Despite vast advancements in meteorology since Punxsutawney Phil first “predicted” the exact time of winter’s end in 1887, the rodent has made its mark on American culture with a popular and unofficial holiday, Groundhog Day, each and every year.

If Phil sees his shadow, tradition says there will be six more weeks of winter. If he does not, there’s supposed to be an early spring. That is the extent of most Americans’ knowledge of the day.

However, this “holiday” has such a rich and fun history and continues to be of cultural importance that we couldn’t resist sharing 10 entertaining and little-known facts about Groundhog Day. (News flash: Phil saw his shadow Friday morning, so keep those winter coats handy.)

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1.) The groundhog was once a meal. This Punxsutawney Phil is lucky. He gets to go home at the end of the day. When the so-called Groundhog Club conducted its first ceremony on Feb. 2, 1887, Phil was also lunch. He would predict the weather early in the day before the Groundhog Picnic. German immigrants who worked in coal mines and factories were not the wealthiest people, so the rodents provided them with extra meat. The same club also held a Groundhog Hunt in September in its earlier years.

In 1913, after the club killed 100 groundhogs during the hunt, the Cleveland Plain Dealer famously wrote, “If those people aren’t careful they’ll find themselves next February without any means of predicting how long the winter is going to last.” The club stopped eating their groundhogs after that, according to

2.) Bill Murray’s impact on the local economy cannot be understated. The actor famously starred in the 1993 comedy classic, “Groundhog Day” (along with Andie McDowell and others) — and although he was bitten by a groundhog twice during production (and even needed a rabies shot, according to IMDb), it was well worth it for tourism for the town of Punxsutawney. The Washington Post reported in 2013 that there were about 35,000 spectators at the event, according to organizers — while prior to the movie’s release, there were only about 6,500 residents of the entire borough, according to the U.S. Census.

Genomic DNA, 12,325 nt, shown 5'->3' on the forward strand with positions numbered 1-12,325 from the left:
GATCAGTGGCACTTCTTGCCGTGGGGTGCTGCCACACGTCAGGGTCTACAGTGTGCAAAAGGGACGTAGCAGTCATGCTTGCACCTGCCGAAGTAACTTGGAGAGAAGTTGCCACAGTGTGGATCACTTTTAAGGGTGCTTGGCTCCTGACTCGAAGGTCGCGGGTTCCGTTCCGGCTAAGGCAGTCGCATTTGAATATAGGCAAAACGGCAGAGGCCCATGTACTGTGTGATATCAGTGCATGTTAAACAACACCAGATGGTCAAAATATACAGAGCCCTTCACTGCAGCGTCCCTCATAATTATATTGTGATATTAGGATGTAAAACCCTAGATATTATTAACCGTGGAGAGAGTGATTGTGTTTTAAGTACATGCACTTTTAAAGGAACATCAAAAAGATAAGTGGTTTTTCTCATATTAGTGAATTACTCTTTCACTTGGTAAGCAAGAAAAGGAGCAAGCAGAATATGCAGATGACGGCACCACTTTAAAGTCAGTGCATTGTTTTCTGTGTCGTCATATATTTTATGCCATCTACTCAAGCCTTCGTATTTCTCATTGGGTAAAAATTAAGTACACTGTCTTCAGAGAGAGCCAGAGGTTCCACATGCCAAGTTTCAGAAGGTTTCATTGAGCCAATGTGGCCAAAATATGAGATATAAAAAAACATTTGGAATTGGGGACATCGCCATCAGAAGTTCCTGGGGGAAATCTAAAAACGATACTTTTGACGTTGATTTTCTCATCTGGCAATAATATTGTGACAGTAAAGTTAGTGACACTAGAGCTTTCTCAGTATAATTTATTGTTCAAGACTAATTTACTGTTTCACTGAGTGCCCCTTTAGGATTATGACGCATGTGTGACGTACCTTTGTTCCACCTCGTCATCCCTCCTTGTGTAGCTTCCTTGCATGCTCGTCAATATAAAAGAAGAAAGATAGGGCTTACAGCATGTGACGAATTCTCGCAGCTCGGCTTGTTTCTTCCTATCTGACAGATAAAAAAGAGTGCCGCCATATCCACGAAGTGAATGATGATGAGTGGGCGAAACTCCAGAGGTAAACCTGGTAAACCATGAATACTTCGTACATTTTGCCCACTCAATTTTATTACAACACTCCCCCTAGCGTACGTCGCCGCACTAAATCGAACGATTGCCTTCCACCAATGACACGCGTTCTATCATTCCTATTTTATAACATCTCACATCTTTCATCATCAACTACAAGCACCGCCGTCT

3.) The movie wasn’t even shot in Pennsylvania. Ironically, Murray’s film was shot in Woodstock, Illinois, according to the town’s official website. One reason: Director Harold Ramis was based out of Chicago and Woodstock is only some 55 miles from the city. Still, delegates from the Pennsylvania borough were sent to Illinois to ensure the movie was accurate in its portrayal of Groundhog Day.

Ramis also claimed Punxsutawney did not have a town center that looked good on camera, according to Mental Floss.

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4.) There are many imitators. Most Americans know about Punxsutawney Phil — but there have been many knock-off versions over the years. For example, Ohio has Buckeye Chuck, Quebec has Wiarton Willie, Georgia has General Beauregard Lee, and Staten Island has Staten Island Chuck. New York Mayor Bill de Blasio (a Democrat) is no longer allowed to hold Staten Island’s groundhog because he dropped it from six feet in the air back in 2014. The groundhog died a week later. The next year, Staten Island replaced that Chuck with a new one — and ironically, Staten Island was the only New York City borough de Blasio did not win in his 2017 re-election.

5.) Punxsutawney Phil can get political. There are a couple of notable instances in which the famous groundhog has gotten mixed up with politics. There was his visit to the White House in 1986 to meet then-President Ronald Reagan; and the official Groundhog Club also said Phil threatened 60 weeks of winter during Prohibition if he was not allowed to have a drink, according to PennLive.